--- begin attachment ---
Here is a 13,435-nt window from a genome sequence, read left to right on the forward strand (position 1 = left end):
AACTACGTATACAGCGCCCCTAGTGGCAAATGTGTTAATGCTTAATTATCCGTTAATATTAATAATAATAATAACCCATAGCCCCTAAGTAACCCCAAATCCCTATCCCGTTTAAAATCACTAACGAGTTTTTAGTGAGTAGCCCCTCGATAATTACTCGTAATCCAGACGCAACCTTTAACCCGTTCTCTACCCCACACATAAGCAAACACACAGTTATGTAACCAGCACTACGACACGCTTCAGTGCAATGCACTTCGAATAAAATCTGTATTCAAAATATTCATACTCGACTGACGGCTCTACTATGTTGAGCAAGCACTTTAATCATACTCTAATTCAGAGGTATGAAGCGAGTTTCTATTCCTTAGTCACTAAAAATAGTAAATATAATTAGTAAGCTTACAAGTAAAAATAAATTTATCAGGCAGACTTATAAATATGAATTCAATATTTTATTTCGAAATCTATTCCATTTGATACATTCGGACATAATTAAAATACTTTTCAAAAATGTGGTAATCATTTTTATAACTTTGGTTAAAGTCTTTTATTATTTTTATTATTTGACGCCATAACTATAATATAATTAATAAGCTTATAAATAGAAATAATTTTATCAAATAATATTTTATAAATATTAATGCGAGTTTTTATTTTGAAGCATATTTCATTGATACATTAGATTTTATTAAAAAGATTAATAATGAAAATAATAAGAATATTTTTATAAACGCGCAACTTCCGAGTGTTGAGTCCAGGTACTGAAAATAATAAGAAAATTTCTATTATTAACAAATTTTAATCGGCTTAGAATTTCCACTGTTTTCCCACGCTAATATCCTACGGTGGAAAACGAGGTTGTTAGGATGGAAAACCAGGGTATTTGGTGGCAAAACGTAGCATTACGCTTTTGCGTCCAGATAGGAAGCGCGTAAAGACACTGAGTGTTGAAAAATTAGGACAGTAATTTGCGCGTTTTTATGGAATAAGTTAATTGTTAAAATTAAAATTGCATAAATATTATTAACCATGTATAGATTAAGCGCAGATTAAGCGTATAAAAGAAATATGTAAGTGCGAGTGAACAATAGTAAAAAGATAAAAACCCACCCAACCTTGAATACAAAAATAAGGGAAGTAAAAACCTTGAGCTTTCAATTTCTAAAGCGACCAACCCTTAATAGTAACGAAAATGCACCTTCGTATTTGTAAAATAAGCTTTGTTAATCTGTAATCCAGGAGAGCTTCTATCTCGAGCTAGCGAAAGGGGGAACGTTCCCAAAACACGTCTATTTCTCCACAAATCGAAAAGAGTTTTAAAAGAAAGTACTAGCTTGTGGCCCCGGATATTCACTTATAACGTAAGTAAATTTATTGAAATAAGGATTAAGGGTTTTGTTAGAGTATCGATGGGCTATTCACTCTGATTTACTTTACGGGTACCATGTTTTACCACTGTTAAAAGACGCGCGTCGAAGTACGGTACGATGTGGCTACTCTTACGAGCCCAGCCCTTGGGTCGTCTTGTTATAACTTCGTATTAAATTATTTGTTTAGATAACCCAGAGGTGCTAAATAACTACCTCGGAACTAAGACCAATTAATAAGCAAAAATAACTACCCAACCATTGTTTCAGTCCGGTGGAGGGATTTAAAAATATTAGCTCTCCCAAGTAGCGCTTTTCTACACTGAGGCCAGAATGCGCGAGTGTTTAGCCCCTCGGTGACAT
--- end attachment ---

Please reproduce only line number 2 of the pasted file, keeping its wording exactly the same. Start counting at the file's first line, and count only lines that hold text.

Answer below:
AACTACGTATACAGCGCCCCTAGTGGCAAATGTGTTAATGCTTAATTATCCGTTAATATTAATAATAATAATAACCCATAGCCCCTAAGTAACCCCAAATCCCTATCCCGTTTAAAATCACTAACGAGTTTTTAGTGAGTAGCCCCTCGATAATTACTCGTAATCCAGACGCAACCTTTAACCCGTTCTCTACCCCACACATAAGCAAACACACAGTTATGTAACCAGCACTACGACACGCTTCAGTGCAATGCACTTCGAATAAAATCTGTATTCAAAATATTCATACTCGACTGACGGCTCTACTATGTTGAGCAAGCACTTTAATCATACTCTAATTCAGAGGTATGAAGCGAGTTTCTATTCCTTAGTCACTAAAAATAGTAAATATAATTAGTAAGCTTACAAGTAAAAATAAATTTATCAGGCAGACTTATAAATATGAATTCAATATTTTATTTCGAAATCTATTCCATTTGATACATTCGGACATAATTAAAATACTTTTCAAAAATGTGGTAATCATTTTTATAACTTTGGTTAAAGTCTTTTATTATTTTTATTATTTGACGCCATAACTATAATATAATTAATAAGCTTATAAATAGAAATAATTTTATCAAATAATATTTTATAAATATTAATGCGAGTTTTTATTTTGAAGCATATTTCATTGATACATTAGATTTTATTAAAAAGATTAATAATGAAAATAATAAGAATATTTTTATAAACGCGCAACTTCCGAGTGTTGAGTCCAGGTACTGAAAATAATAAGAAAATTTCTATTATTAACAAATTTTAATCGGCTTAGAATTTCCACTGTTTTCCCACGCTAATATCCTACGGTGGAAAACGAGGTTGTTAGGATGGAAAACCAGGGTATTTGGTGGCAAAACGTAGCATTACGCTTTTGCGTCCAGATAGGAAGCGCGTAAAGACACTGAGTGTTGAAAAATTAGGACAGTAATTTGCGCGTTTTTATGGAATAAGTTAATTGTTAAAATTAAAATTGCATAAATATTATTAACCATGTATAGATTAAGCGCAGATTAAGCGTATAAAAGAAATATGTAAGTGCGAGTGAACAATAGTAAAAAGATAAAAACCCACCCAACCTTGAATACAAAAATAAGGGAAGTAAAAACCTTGAGCTTTCAATTTCTAAAGCGACCAACCCTTAATAGTAACGAAAATGCACCTTCGTATTTGTAAAATAAGCTTTGTTAATCTGTAATCCAGGAGAGCTTCTATCTCGAGCTAGCGAAAGGGGGAACGTTCCCAAAACACGTCTATTTCTCCACAAATCGAAAAGAGTTTTAAAAGAAAGTACTAGCTTGTGGCCCCGGATATTCACTTATAACGTAAGTAAATTTATTGAAATAAGGATTAAGGGTTTTGTTAGAGTATCGATGGGCTATTCACTCTGATTTACTTTACGGGTACCATGTTTTACCACTGTTAAAAGACGCGCGTCGAAGTACGGTACGATGTGGCTACTCTTACGAGCCCAGCCCTTGGGTCGTCTTGTTATAACTTCGTATTAAATTATTTGTTTAGATAACCCAGAGGTGCTAAATAACTACCTCGGAACTAAGACCAATTAATAAGCAAAAATAACTACCCAACCATTGTTTCAGTCCGGTGGAGGGATTTAAAAATATTAGCTCTCCCAAGTAGCGCTTTTCTACACTGAGGCCAGAATGCGCGAGTGTTTAGCCCCTCGGTGACAT